What Are Robespierre and Telemachus Doing in Saint-Domingue?: Humanness, Revolutionary Legitimacy, and Political Order in Charles Pigault-Lebrun’s Le blanc et le noir (1795)

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Charles Pigault-Lebrun's play Le blanc et le noir (1795) is one of only a handful of French revolutionary plays to stage the Saint-Domingue slave rebellion, a rebellion today better known as the Haitian Revolution (1791–1804). I argue that Pigault-Lebrun uses early melodramatic generic traits to develop a theatrical thought experiment revolving around three main themes: humanness, revolutionary legitimacy, and political order. Crucially, Pigault-Lebrun does so by transporting French revolutionary figures and themes to the colonial setting, which means that his depiction of Caribbean revolt is seen through a distinctly Parisian lens. The first consequence of this framing is an omission of specifically Haitian concerns. The second is a particular infusion of colonial problems into metropolitan discussions. In analyzing this reciprocal transportation of figures and discourse, the article shows how the colonies not only affected the material lives of millions of Europeans but also influenced crucial questions of humanness, societal change, and political order.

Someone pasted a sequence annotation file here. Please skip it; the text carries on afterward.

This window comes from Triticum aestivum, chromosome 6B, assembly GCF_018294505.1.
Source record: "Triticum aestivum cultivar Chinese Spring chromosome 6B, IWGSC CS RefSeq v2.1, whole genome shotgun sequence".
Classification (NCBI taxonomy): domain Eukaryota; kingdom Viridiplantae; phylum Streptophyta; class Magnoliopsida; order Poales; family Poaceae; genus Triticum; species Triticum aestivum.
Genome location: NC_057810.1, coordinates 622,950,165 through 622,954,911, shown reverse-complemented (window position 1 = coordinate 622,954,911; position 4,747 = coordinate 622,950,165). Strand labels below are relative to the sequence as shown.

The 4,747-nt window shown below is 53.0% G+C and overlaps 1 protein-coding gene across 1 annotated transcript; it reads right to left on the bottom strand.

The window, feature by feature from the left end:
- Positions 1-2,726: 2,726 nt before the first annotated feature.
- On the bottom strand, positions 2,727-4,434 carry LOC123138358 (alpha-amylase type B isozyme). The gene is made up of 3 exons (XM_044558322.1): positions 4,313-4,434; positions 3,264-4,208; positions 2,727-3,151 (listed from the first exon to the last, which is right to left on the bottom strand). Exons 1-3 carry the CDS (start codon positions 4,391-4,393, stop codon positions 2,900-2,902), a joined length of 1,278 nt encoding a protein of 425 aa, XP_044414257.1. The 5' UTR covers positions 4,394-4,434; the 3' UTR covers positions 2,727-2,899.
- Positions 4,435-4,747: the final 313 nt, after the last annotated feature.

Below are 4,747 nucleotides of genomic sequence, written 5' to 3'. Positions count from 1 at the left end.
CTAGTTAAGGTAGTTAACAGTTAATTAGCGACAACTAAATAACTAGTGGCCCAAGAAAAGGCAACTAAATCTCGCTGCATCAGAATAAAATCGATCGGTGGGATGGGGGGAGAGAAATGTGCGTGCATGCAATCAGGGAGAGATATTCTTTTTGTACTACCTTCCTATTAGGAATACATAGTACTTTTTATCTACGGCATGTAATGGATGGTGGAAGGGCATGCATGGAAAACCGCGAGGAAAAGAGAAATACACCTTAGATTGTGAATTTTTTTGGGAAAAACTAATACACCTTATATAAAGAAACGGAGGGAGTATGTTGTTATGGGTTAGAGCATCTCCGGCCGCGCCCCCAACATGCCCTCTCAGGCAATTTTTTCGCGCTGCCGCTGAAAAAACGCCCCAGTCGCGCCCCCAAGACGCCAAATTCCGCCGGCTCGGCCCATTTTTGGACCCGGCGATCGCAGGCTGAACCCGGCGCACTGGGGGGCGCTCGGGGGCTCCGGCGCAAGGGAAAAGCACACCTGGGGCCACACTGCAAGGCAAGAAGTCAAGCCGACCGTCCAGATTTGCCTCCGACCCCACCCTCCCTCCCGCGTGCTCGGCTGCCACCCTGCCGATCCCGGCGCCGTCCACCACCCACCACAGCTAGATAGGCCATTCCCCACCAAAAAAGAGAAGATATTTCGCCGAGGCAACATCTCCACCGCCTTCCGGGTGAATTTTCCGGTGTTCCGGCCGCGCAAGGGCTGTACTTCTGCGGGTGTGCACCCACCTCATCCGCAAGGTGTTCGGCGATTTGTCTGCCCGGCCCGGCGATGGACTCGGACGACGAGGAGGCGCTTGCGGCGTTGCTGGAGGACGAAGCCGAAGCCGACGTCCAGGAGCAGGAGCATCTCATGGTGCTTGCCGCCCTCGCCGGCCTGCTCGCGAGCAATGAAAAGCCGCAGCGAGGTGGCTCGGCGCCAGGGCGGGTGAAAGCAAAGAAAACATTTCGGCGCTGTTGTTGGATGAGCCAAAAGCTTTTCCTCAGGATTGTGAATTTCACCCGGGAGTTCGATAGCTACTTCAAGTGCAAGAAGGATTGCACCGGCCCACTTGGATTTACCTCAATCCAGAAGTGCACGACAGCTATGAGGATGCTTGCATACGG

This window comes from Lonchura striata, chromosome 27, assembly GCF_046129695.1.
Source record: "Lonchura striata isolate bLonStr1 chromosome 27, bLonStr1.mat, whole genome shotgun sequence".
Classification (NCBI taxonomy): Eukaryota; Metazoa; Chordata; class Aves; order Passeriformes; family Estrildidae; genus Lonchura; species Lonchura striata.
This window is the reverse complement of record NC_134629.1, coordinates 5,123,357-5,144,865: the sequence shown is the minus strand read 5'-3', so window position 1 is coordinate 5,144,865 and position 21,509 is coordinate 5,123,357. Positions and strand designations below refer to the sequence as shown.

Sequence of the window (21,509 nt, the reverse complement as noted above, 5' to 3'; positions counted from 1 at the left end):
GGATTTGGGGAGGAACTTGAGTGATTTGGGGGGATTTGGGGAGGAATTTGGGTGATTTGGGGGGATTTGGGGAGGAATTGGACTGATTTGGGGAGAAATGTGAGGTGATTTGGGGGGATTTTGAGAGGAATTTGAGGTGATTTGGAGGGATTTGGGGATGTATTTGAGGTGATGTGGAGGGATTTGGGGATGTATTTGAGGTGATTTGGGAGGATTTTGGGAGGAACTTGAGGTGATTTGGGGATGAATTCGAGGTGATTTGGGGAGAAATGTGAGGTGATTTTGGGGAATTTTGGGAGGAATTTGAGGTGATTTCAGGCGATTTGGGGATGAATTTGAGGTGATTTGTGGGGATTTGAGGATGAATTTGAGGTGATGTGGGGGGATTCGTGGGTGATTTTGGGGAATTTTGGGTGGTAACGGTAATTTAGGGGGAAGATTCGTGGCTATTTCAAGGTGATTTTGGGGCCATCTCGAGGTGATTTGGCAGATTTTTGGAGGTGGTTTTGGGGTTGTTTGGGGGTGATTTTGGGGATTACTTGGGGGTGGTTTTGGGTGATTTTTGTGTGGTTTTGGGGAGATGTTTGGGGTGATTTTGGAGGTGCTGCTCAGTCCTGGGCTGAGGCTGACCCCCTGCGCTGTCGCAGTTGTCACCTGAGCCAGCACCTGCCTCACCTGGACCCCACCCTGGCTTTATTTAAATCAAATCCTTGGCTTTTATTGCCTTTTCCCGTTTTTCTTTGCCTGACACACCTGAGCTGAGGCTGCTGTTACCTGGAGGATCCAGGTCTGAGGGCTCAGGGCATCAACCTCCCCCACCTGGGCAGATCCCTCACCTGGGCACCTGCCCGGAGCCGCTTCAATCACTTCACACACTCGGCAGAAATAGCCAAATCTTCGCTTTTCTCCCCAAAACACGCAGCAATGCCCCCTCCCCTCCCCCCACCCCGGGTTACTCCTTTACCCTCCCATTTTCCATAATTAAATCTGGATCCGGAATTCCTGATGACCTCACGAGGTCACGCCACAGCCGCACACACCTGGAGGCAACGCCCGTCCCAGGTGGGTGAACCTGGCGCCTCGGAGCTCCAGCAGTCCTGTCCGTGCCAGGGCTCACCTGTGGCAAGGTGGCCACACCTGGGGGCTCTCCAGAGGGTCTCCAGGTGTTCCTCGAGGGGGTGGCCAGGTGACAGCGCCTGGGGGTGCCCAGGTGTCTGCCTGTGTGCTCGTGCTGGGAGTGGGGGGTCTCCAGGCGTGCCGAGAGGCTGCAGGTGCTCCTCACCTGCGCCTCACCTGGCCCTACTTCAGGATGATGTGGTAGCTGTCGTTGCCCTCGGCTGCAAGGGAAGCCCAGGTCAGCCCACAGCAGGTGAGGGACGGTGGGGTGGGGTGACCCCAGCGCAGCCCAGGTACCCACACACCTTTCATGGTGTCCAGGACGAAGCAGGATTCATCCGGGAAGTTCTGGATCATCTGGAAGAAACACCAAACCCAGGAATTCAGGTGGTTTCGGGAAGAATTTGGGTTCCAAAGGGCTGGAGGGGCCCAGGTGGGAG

Original languageEnglish
JournalOrbis Litterarum
Issue number2
Pages (from-to)186-212
Number of pages27
StatePublished - 2 Mar 2018

    Research areas

  • The Haitian Revolution, The French Revolution, Melodrama, Human Rights, Theatre History

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